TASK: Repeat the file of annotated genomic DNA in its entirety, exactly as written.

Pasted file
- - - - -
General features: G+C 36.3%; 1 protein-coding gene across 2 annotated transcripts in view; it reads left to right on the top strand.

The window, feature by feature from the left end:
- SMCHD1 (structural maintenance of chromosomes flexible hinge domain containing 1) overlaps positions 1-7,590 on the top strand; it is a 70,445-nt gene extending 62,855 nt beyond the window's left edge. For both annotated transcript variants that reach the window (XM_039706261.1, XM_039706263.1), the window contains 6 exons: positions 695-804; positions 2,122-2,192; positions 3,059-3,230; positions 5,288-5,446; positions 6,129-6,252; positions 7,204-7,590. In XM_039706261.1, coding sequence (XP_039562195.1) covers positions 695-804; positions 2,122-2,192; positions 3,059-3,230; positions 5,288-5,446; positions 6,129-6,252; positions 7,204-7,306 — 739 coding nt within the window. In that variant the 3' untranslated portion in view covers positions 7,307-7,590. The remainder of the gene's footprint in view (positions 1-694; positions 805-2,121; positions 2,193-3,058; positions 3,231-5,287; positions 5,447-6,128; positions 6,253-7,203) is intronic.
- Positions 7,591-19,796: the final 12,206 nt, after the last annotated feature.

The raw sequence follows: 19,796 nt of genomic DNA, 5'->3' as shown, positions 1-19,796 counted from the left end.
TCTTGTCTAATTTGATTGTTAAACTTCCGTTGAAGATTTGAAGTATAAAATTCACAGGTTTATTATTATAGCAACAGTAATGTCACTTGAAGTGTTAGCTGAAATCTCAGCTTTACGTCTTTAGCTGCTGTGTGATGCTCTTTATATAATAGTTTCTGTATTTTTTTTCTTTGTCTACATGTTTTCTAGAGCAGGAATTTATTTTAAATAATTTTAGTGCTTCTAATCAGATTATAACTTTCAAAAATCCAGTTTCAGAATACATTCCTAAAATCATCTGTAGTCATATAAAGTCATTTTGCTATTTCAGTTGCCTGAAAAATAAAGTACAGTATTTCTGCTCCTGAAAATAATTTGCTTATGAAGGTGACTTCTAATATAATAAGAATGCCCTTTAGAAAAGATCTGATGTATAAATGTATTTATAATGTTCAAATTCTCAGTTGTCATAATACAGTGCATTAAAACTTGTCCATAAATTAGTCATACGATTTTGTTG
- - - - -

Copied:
General features: G+C 36.3%; 1 protein-coding gene across 2 annotated transcripts in view; it reads left to right on the top strand.

The window, feature by feature from the left end:
- SMCHD1 (structural maintenance of chromosomes flexible hinge domain containing 1) overlaps positions 1-7,590 on the top strand; it is a 70,445-nt gene extending 62,855 nt beyond the window's left edge. For both annotated transcript variants that reach the window (XM_039706261.1, XM_039706263.1), the window contains 6 exons: positions 695-804; positions 2,122-2,192; positions 3,059-3,230; positions 5,288-5,446; positions 6,129-6,252; positions 7,204-7,590. In XM_039706261.1, coding sequence (XP_039562195.1) covers positions 695-804; positions 2,122-2,192; positions 3,059-3,230; positions 5,288-5,446; positions 6,129-6,252; positions 7,204-7,306 — 739 coding nt within the window. In that variant the 3' untranslated portion in view covers positions 7,307-7,590. The remainder of the gene's footprint in view (positions 1-694; positions 805-2,121; positions 2,193-3,058; positions 3,231-5,287; positions 5,447-6,128; positions 6,253-7,203) is intronic.
- Positions 7,591-19,796: the final 12,206 nt, after the last annotated feature.

The raw sequence follows: 19,796 nt of genomic DNA, 5'->3' as shown, positions 1-19,796 counted from the left end.
TCTTGTCTAATTTGATTGTTAAACTTCCGTTGAAGATTTGAAGTATAAAATTCACAGGTTTATTATTATAGCAACAGTAATGTCACTTGAAGTGTTAGCTGAAATCTCAGCTTTACGTCTTTAGCTGCTGTGTGATGCTCTTTATATAATAGTTTCTGTATTTTTTTTCTTTGTCTACATGTTTTCTAGAGCAGGAATTTATTTTAAATAATTTTAGTGCTTCTAATCAGATTATAACTTTCAAAAATCCAGTTTCAGAATACATTCCTAAAATCATCTGTAGTCATATAAAGTCATTTTGCTATTTCAGTTGCCTGAAAAATAAAGTACAGTATTTCTGCTCCTGAAAATAATTTGCTTATGAAGGTGACTTCTAATATAATAAGAATGCCCTTTAGAAAAGATCTGATGTATAAATGTATTTATAATGTTCAAATTCTCAGTTGTCATAATACAGTGCATTAAAACTTGTCCATAAATTAGTCATACGATTTTGTTG